Assessing Reliability Courses
Chris and Fred discuss what you need to think about when selecting your next reliability engineering course. What course do you need to do to become a better engineer (and more valuable to your organization)?
Join Chris and Fred as they discuss reliability engineering courses and which ones you should be considering to further your career. Both Fred and Chris develop and deliver reliability engineering courses, but they were also once students themselves. That said, everyone has lots of different experiences and there are lot of mistakes we have all made. Where are you at?
- Many reliability courses suck. We think. Have you completed a course where the instructor starts with (1) PowerPoint slides of explosions, plane crashes and other spectacular failures; (2) concluding that reliability is really, really, really important; followed by (3) a direct onslaught of statistical equations?
- Too many statistics. Not much more needs to be said than this. Reliability happens at the point of decision. Reliability engineering is all about making better decisions that ‘bake in’ reliability from the start. Only a few of these decisions benefit from statistical inference and data analysis. So courses that focus on statistics only are not reliability engineering courses.
So by the time they were done, Chris and Fred came up with the following six considerations for your next reliability engineering course:
- You don’t know what you don’t know. A good course is a course that teaches you something that you don’t already know.
- Courses must add value. You need to learn new things that add value to whatever it is you are hoping to achieve in your career. If a course is simply about different tools but not how to select the right tool, then you are not being taught how to think about solving the problems and meeting the challenges that are specific to you.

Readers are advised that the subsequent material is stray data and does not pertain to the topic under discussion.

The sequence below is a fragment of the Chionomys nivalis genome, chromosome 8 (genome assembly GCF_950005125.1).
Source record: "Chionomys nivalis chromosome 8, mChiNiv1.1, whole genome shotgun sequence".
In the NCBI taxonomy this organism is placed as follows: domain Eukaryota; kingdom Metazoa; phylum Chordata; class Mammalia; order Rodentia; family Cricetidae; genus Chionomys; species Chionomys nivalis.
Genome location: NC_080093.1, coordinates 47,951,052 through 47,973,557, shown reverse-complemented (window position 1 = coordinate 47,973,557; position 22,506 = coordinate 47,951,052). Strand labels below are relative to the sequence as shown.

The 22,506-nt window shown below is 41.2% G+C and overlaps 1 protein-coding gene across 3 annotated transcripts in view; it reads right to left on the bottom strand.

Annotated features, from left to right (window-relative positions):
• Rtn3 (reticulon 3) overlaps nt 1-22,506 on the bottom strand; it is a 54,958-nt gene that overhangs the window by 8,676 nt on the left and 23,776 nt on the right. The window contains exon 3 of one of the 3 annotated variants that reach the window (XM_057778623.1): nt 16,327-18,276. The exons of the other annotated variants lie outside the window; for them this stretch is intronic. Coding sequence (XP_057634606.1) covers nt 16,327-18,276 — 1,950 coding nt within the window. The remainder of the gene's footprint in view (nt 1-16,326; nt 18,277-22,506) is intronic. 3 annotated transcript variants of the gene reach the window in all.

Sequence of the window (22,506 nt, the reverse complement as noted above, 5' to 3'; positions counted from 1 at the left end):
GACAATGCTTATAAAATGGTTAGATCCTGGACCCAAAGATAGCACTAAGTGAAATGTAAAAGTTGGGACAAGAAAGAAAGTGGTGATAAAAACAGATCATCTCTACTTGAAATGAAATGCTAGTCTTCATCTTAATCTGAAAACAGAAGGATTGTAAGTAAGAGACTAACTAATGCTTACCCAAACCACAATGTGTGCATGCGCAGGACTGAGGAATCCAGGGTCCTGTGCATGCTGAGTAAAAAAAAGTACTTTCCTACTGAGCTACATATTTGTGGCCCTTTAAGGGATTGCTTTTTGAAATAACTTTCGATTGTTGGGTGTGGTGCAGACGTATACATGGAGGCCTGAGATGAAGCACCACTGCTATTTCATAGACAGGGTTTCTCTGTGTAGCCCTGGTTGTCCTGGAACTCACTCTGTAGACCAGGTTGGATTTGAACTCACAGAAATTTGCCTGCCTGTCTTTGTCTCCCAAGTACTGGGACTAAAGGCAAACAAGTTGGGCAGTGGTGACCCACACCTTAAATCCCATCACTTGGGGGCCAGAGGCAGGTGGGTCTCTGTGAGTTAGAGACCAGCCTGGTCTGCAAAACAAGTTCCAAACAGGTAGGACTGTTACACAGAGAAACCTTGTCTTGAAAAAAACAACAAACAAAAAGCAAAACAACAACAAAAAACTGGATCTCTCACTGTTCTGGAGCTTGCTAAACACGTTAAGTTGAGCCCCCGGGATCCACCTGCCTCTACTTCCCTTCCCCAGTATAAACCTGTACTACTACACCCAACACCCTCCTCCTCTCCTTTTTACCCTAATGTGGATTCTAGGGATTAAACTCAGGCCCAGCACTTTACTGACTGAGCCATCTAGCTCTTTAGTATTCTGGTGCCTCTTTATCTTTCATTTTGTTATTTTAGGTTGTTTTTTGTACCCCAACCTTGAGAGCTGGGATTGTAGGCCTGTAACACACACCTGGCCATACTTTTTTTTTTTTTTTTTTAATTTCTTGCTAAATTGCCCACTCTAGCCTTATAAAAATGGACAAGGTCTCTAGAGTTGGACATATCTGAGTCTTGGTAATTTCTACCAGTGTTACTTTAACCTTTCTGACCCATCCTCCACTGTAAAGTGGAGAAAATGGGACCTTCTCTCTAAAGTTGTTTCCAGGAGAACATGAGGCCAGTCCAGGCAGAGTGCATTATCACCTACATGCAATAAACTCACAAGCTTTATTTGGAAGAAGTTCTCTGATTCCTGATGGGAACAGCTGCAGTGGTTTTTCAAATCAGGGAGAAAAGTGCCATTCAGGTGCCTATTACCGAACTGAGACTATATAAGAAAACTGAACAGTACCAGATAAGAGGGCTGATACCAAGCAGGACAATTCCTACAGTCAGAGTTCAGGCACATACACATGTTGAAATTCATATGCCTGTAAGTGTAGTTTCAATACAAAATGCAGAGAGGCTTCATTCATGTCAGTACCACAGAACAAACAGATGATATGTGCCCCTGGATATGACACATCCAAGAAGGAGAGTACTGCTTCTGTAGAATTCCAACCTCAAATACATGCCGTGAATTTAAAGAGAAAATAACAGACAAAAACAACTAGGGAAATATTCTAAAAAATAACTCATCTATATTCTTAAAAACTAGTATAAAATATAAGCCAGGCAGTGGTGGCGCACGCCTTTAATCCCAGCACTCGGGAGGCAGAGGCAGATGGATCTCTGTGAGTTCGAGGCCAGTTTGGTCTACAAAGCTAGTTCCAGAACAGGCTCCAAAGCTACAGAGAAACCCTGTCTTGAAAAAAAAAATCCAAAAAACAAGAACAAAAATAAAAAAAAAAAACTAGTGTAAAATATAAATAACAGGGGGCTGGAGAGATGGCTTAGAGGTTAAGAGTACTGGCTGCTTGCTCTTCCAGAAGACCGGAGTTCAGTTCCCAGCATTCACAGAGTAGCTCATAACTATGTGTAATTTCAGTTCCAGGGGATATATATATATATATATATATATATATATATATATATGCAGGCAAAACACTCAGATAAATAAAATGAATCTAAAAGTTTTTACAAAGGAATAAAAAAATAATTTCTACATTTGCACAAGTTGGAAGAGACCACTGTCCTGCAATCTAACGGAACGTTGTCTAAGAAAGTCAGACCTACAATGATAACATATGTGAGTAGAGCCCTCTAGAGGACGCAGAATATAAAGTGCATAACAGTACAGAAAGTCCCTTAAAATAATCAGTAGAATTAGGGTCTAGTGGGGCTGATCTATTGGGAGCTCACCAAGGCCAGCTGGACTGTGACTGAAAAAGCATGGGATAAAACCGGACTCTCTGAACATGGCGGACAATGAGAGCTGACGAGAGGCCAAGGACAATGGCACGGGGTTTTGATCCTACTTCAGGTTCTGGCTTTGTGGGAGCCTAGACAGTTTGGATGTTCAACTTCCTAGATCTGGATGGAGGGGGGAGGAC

- Courses must motivate – personally. Which means they must relate to your personal professional experience. If a course simply talks about organizational reputation, historical catastrophes and other really high-level concepts, then every reliability activity or skillset could be relevant. But what if your focus is reducing time to market (TTM) for a consumer electronic product? … decreasing downtime at a mineral processing plant? … or perhaps you are genuinely wanting to just dip your toes into reliability engineering? Work out your motivation first.
- Courses must join the dots – and not just give you the dots. The statistics you need to learn need to be relevant to solving reliability problems. Courses that simply give you the tools but don’t tell you how to put them together aren’t particularly helpful.
- … and beware of courses that come with software! Many courses are marketed as ‘Reliability 101’ or something similar when in fact they are a barely veiled propaganda film for the software that the so called training organization also sells.
- It must be well done. Is it done on an iPhone 40 meters away from the instructor in a poorly lit room? I mean come on …
Enjoy an episode of Speaking of Reliability. Where you can join friends as they discuss reliability topics. Join us as we discuss topics ranging from design for reliability techniques to field data analysis approaches.